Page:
2016 NORD Annual Conference
On October 16, 2016, Bec, her granddaughter Ellayna, and her son Jamey drove 7 hours through the mountains on a gorgeous fall day, arriving in Arlington, Virginia for the annual NORD Rare Diseases & Orphan Products Breakthrough Summit.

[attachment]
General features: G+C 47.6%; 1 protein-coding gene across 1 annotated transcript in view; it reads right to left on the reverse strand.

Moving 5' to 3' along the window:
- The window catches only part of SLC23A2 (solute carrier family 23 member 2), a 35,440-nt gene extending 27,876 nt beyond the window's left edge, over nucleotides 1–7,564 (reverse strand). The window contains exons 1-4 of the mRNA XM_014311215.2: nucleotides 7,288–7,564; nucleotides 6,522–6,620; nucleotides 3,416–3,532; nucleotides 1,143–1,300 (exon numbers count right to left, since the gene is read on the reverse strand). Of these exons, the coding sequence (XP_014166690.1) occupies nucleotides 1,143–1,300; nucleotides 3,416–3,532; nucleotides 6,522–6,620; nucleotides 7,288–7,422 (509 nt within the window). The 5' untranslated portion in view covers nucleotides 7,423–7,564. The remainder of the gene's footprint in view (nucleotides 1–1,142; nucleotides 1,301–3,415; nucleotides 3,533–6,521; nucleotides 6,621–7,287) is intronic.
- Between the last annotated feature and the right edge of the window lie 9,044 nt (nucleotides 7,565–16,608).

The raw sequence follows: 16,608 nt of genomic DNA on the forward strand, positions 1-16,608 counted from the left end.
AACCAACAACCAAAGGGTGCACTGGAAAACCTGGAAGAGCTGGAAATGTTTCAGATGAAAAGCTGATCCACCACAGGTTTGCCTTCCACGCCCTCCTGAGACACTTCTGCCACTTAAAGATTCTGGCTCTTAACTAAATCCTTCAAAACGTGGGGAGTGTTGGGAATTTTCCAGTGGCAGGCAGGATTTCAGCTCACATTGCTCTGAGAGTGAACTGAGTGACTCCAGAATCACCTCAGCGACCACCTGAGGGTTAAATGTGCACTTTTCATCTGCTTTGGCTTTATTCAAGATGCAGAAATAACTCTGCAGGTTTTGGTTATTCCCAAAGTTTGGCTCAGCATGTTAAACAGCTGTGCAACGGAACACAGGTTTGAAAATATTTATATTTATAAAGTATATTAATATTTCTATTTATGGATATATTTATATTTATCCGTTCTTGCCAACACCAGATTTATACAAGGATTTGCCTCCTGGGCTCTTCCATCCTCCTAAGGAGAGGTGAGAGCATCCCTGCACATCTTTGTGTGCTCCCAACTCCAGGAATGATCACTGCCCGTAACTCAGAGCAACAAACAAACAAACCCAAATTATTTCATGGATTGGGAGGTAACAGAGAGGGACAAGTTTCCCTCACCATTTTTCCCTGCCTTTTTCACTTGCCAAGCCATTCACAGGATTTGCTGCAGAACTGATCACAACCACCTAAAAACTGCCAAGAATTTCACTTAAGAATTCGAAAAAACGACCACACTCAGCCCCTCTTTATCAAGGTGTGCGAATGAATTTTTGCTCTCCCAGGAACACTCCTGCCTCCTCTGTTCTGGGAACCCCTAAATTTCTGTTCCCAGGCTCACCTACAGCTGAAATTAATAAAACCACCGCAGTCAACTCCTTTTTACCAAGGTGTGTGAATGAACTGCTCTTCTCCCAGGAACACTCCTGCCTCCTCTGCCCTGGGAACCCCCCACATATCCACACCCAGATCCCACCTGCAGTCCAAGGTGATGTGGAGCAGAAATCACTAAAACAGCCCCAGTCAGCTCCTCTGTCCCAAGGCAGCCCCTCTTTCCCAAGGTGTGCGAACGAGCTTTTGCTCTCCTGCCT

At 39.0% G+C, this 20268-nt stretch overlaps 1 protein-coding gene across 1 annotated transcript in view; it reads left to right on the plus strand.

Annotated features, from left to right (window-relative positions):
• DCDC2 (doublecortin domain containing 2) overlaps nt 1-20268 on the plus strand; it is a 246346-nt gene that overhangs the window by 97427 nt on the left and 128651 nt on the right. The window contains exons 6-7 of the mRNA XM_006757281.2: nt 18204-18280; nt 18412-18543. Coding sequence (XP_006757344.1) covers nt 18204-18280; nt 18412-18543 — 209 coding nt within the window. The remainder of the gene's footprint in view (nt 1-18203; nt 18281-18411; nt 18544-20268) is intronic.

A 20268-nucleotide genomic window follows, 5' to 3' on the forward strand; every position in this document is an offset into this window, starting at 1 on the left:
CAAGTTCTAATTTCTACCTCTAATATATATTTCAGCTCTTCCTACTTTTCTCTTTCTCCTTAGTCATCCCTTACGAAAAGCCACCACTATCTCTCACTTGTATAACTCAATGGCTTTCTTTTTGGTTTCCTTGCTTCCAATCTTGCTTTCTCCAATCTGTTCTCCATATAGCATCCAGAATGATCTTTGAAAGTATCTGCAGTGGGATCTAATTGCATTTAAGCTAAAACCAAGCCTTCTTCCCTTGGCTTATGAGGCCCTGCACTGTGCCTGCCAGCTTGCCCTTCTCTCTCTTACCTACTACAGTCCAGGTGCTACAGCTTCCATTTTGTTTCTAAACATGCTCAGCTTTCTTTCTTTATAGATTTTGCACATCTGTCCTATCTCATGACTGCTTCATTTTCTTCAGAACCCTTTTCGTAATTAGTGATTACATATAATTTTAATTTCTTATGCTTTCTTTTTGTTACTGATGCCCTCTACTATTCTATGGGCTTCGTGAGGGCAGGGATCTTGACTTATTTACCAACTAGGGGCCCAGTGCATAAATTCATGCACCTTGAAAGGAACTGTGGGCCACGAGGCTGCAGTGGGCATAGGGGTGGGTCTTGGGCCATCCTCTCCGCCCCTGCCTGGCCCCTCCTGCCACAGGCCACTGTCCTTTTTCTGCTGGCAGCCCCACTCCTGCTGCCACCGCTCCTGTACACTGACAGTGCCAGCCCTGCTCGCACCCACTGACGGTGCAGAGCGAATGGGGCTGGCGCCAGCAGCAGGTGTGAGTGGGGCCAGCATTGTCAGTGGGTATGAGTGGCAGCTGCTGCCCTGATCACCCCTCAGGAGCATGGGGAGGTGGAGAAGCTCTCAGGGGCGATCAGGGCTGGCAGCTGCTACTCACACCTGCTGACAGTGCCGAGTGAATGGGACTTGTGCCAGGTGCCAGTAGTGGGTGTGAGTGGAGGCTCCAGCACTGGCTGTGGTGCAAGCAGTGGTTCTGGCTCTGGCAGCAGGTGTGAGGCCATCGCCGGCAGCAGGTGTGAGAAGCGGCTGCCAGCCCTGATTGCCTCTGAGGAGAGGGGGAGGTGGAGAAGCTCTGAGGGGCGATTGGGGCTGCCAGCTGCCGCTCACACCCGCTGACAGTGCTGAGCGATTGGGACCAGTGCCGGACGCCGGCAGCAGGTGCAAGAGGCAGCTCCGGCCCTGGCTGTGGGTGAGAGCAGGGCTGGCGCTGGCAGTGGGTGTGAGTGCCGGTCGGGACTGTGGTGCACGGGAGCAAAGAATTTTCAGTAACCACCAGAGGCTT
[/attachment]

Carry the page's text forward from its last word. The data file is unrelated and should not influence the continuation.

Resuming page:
The summit began with a welcome from Peter Saltonstall, President and CEO of NORD. Following Peter’s welcome, we heard from Kristen Gray, Co-Founder of Charlotte and Gwenyth Gray Foundation. Kristen’s daughters, Charlotte and Gwenyth, suffer from Battons Disease, a rare genetically inherited disorder which belongs to a group of progressive degenerative neurometabolic disorders, known as the neuronal ceroid lipofuscinoses (NCLs). NCLs are characterized by genetic mutations which disrupt cells’ ability to dispose of wastes, resulting in the abnormal accumulation of certain proteins and lipids (fats) within the nerve cells of the brain and other tissues of the body, resulting in progressive neurological impairment including developmental regression, seizures, blindness, behavior changes and dementia. After the creation of the foundation and excessive fundraising, a clinical trial came to fruition and six children have been treated at Nationwide Children’s Hospital in Columbus, Ohio. As a result of this trial, Charlotte is now stable and Gwenyth is asymptomatic.